It seems like Agile software development methodologies (XP, Scrum) and their associated techniques like pair programming are all the rage these days. I’ve never worked for a truly successful Agile shop, nor am I actually a developer (any more) but I do want to address the delusions that some people, particularly managers, have around Agile. While I do believe Agile methodologies have their time and place, implementing these tactics do not guarantee that your project will deliver on time, on budget, or with happy developers. Here are a few of my observations about Agile and how it is misused.
Agile is not a substitute for the initial business requirements. If anything, it’s crucial that the business requirements for the product be negotiated and solidified by proper business analysts up front — before the developers even get a crack at coding. That way, you have a baseline set of requirements against which you can measure progress. While you may not end up delivering 100% of the stated requirements because of the iterative approach, at least you have a template against which to negotiate the scope of each iteration with the client.
Agile doesn’t mean you will necessarily emit code faster. I’ve seen this misconception espoused by unskilled managers. It’s impossible to predict whether one’s project will be completed faster or slower than a similar project implemented using traditional development methodologies. In some cases, an Agile approach will be slower, because the code may need to be done several times due to changing requirements. It’s a mistake to think that Agile is a process with which you can "beat" developers into working faster (I’ve heard that before from the mouths of disrespectful managers.)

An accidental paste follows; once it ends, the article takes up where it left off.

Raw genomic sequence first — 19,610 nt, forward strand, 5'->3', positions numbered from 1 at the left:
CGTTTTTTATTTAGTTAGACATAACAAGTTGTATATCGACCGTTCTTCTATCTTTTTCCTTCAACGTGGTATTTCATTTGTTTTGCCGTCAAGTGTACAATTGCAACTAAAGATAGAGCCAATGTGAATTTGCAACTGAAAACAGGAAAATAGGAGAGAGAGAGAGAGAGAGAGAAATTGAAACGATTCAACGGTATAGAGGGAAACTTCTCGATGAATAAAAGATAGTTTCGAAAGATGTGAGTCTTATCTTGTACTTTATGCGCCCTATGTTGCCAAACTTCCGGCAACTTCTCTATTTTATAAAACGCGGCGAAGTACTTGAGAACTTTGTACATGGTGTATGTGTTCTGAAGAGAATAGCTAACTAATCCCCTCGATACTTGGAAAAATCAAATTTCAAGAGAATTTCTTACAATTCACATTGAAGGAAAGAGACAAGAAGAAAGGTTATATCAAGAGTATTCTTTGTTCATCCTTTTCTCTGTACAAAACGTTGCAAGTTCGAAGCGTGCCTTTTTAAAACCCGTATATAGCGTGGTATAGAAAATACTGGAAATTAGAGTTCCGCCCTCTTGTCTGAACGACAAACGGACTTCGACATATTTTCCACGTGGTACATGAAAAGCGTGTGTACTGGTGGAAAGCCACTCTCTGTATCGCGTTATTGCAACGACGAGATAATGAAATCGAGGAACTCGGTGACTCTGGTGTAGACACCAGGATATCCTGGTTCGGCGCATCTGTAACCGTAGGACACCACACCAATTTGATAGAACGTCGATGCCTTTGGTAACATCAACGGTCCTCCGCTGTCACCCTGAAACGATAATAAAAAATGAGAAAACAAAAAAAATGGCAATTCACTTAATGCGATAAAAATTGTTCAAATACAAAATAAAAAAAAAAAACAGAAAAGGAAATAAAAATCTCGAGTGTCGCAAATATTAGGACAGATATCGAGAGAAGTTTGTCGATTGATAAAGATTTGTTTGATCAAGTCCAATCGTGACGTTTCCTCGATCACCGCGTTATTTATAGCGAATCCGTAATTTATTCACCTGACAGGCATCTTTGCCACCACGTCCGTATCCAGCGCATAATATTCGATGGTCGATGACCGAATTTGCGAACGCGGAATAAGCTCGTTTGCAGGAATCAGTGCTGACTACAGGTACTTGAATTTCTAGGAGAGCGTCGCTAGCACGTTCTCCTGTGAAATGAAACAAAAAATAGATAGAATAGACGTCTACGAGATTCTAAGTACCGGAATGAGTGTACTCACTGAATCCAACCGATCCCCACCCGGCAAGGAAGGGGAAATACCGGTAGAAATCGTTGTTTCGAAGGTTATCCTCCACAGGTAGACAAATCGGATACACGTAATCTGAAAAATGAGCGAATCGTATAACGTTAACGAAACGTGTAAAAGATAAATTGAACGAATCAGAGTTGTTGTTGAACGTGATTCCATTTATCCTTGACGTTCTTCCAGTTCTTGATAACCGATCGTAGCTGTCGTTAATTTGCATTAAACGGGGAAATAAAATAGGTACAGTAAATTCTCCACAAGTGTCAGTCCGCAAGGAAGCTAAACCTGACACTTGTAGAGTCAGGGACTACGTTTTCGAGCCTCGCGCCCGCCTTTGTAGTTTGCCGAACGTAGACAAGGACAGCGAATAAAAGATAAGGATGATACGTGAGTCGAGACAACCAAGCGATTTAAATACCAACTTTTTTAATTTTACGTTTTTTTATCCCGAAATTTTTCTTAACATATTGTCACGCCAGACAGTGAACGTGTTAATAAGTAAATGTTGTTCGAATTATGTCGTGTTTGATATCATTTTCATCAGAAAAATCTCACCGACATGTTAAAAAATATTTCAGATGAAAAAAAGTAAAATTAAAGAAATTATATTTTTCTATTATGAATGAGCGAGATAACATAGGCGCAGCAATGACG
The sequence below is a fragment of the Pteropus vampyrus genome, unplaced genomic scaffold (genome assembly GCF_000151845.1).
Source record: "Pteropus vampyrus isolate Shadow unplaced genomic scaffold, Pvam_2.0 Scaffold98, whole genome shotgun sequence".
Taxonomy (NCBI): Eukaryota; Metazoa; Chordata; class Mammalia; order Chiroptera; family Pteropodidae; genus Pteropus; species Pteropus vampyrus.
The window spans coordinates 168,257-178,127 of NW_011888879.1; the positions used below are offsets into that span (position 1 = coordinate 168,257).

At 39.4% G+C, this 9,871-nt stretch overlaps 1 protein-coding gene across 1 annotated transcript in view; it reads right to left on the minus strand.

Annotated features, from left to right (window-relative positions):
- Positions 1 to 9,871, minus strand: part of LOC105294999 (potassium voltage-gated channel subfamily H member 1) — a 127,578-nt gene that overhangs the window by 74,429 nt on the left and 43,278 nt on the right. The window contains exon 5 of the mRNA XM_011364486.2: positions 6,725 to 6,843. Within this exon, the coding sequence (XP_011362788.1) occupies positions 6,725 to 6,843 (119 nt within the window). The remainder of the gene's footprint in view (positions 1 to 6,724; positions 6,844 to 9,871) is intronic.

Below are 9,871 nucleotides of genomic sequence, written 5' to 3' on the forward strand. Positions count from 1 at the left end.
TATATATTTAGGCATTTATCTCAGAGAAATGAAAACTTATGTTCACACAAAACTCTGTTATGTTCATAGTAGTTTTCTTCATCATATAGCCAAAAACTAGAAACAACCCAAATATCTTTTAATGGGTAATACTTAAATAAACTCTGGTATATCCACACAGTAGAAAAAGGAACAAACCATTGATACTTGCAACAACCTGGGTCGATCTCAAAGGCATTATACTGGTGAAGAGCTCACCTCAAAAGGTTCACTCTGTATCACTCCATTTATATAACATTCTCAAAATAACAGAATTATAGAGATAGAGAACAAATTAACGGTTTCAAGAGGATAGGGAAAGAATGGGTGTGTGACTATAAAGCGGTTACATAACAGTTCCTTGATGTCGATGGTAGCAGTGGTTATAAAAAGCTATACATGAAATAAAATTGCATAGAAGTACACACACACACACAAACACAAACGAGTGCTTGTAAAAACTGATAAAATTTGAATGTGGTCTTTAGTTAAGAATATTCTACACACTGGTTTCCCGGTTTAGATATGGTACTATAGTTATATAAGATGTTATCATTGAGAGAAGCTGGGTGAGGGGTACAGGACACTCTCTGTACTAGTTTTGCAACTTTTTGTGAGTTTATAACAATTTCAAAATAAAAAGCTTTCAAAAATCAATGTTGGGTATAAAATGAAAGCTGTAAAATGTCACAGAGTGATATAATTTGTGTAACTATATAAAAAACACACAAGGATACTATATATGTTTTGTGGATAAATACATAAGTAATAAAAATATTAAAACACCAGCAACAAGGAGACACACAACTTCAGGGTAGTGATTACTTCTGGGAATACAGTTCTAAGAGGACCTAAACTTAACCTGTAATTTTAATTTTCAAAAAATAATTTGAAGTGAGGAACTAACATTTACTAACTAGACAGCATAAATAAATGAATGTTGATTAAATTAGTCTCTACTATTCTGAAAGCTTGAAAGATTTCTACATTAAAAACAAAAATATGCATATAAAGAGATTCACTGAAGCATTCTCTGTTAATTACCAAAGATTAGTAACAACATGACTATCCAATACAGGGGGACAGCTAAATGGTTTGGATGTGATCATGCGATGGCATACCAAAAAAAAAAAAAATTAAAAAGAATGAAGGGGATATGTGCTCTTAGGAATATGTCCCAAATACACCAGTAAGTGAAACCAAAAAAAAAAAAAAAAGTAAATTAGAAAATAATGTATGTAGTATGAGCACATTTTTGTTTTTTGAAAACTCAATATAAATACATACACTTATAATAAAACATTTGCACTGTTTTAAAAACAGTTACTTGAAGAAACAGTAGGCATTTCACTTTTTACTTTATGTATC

Agile means that a great deal of control is given to the developers. It will be difficult, if not impossible, to implement Agile at an organization with a very top-down hierarchical functional management tree. Agile requires managers — and even senior managers and directors — to really trust the staff in the trenches implementing the product. If, on the other hand, developers are seen as being "the inmates in the asylum" and management is reluctant to let the inmates run the asylum, then Agile will probably not work for you.
Don’t implement Agile just because it’s the hottest buzzword on the block. What’s the problem that you’re trying to solve by choosing a different development methodology? If your existing methodology is not working — or if you don’t have a methodology at all — it’s worthwhile asking questions about why, before jumping onto another methodology "just to try it". For example, your products might be shipping late because of poor project management — and changing methodologies is not going to help you with that. Which brings me to:
Agile is not a substitute for project management. If anything, you need to have better project management when implementing Agile; who’s going to communicate expectations and outcomes to the client? Sure, you might not have a 6-12 month long WBS at the beginning of the project, but you’re still going to need a stellar project manager — if for no other reason than, if the developers are just developing and charting their own territory, then the PM is going to have to do the heavy lifting to take care of everything else.
Those are my observations, having worked in a couple shops where Agile was poorly implemented or its purported benefits were wrongly sold as a panacea to solve endemic problems in the organization. I think the lesson to be learned is that one should never change methodologies to solve poor business processes and disorganization; fix those problems first, and then you can contemplate whether Agile makes sense for your organization.
Footnote: There’s an interesting book by XP’s own creators entitled Extreme Programming Refactored that also might be worth reading; although I have not read it, it seems to be a counterpoint to their own literature promoting XP. It’s great to hear both sides of the story from the same individuals.